An African American male in his 70s presented with a 2-month history of discoloration and bleeding on his right third toe. Physical examination revealed a black and red, hyperkeratotic scaly thin plaque with irregular borders on the proximal and lateral nail folds of the right third toe (Figure).
Two nail unit punch biopsies were performed and showed full-thickness disorganization and atypia of epidermal keratinocytes with hyperpigmentation. Fontana-Masson staining highlighted pigmentation within the epithelium and superficial dermal melanophages. A human papillomavirus (HPV) cocktail immunohistochemical stain yielded negative results. These features were consistent with pigmented Bowen disease (BD) of the nail unit. The tumor was removed with clear margins via Mohs micrographic surgery (MMS) and repaired with a full-thickness skin graft harvested from the right groin. The MMS procedure did not reveal any invasive tumor.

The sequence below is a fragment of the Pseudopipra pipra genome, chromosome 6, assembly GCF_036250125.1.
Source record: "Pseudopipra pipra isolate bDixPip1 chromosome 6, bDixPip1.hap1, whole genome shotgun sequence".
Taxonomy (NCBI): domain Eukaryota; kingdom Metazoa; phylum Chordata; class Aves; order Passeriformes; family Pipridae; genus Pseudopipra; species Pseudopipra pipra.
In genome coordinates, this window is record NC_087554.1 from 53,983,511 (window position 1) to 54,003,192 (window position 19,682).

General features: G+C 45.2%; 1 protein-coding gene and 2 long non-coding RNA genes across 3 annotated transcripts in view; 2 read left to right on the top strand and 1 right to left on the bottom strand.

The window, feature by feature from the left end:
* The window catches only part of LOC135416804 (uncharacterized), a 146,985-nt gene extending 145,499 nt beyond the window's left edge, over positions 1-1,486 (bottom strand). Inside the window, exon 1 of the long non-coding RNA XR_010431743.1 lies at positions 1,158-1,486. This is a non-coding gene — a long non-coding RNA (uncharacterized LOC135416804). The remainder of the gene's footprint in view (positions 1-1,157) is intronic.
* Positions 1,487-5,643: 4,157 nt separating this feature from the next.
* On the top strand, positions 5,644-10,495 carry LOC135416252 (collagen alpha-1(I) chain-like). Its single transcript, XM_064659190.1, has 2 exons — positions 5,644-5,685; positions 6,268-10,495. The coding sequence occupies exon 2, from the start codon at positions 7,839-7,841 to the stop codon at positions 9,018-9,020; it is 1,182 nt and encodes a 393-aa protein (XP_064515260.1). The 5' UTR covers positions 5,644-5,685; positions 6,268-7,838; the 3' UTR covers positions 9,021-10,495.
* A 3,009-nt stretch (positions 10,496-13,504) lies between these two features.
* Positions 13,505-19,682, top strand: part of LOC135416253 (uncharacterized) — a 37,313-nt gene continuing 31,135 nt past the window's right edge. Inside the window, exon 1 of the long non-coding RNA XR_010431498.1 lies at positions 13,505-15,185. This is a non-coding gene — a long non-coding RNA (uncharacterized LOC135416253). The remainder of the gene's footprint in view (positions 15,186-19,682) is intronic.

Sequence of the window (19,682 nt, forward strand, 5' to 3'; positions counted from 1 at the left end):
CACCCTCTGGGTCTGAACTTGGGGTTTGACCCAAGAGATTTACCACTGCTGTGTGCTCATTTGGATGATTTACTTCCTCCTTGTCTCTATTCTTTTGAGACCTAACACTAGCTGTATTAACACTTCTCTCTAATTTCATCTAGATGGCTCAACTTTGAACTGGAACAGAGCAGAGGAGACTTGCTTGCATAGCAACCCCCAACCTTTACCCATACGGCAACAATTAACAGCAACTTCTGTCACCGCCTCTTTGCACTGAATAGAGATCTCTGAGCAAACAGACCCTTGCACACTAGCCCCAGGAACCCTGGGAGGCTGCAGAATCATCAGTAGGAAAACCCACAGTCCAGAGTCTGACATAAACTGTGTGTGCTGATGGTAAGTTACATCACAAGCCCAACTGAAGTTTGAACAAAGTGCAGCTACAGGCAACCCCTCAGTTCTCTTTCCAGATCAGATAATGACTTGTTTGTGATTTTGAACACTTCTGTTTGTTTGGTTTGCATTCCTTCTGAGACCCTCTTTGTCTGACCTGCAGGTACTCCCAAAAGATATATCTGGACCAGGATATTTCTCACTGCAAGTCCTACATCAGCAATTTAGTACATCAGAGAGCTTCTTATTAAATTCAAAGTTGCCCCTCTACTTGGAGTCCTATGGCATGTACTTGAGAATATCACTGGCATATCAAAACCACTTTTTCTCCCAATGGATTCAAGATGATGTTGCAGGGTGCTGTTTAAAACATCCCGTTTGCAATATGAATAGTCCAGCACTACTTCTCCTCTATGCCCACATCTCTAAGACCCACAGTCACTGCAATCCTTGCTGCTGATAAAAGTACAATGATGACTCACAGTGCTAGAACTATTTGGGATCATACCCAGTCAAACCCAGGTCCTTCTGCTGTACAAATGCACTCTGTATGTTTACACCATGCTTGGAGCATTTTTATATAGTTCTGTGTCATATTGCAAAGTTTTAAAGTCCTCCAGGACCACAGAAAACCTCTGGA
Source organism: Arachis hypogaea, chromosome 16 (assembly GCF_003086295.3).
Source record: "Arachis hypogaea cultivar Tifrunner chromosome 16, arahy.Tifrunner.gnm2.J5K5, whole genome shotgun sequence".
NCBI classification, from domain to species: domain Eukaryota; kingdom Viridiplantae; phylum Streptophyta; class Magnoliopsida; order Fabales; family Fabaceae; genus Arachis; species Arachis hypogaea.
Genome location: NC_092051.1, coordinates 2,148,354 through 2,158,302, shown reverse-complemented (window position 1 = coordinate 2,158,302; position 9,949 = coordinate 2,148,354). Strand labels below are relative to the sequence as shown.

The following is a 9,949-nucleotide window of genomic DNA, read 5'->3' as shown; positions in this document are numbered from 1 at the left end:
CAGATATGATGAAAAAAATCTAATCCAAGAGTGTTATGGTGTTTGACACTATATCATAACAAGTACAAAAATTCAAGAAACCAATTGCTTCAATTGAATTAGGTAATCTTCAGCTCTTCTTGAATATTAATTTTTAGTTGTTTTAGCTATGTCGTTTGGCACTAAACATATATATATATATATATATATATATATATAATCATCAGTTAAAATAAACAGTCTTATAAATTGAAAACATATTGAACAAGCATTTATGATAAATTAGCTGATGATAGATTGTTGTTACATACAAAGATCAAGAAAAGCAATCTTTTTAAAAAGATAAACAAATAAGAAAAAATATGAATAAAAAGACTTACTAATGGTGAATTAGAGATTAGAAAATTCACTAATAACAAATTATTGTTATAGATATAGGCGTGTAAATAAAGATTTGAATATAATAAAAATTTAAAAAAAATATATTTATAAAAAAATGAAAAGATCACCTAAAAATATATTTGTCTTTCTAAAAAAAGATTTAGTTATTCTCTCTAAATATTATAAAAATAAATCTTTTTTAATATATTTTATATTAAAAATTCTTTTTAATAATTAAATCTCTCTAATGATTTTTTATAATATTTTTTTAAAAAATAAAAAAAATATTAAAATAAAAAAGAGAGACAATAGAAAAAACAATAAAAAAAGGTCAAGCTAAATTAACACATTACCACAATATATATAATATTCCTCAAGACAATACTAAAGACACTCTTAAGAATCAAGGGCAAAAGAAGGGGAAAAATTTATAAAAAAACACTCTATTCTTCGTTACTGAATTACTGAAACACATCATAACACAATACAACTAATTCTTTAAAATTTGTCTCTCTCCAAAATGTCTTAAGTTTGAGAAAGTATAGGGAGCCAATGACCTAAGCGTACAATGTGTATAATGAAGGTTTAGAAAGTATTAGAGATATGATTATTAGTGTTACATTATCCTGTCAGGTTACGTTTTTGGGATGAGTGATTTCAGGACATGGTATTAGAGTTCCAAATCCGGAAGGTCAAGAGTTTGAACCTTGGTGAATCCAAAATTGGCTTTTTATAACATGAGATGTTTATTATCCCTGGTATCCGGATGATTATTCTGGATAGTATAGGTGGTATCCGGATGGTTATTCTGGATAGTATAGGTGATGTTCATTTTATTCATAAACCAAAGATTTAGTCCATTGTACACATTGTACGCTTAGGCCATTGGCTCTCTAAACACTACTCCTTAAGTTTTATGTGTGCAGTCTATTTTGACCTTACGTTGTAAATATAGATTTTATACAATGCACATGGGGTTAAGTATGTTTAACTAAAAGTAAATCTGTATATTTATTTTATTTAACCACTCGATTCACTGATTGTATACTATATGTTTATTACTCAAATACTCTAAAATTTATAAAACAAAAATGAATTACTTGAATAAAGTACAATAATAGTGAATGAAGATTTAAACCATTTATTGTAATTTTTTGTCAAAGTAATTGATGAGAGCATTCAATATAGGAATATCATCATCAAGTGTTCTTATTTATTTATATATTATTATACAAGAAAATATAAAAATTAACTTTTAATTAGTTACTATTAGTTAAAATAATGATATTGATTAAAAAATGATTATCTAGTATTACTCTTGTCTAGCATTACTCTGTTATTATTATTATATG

Lewis DJ, Miller CJ, Rubin AI. Pigmented Bowen Disease of the Nail Unit. JAMA Dermatol. 2022;158(8):949. doi:10.1001/jamadermatol.2022.2030
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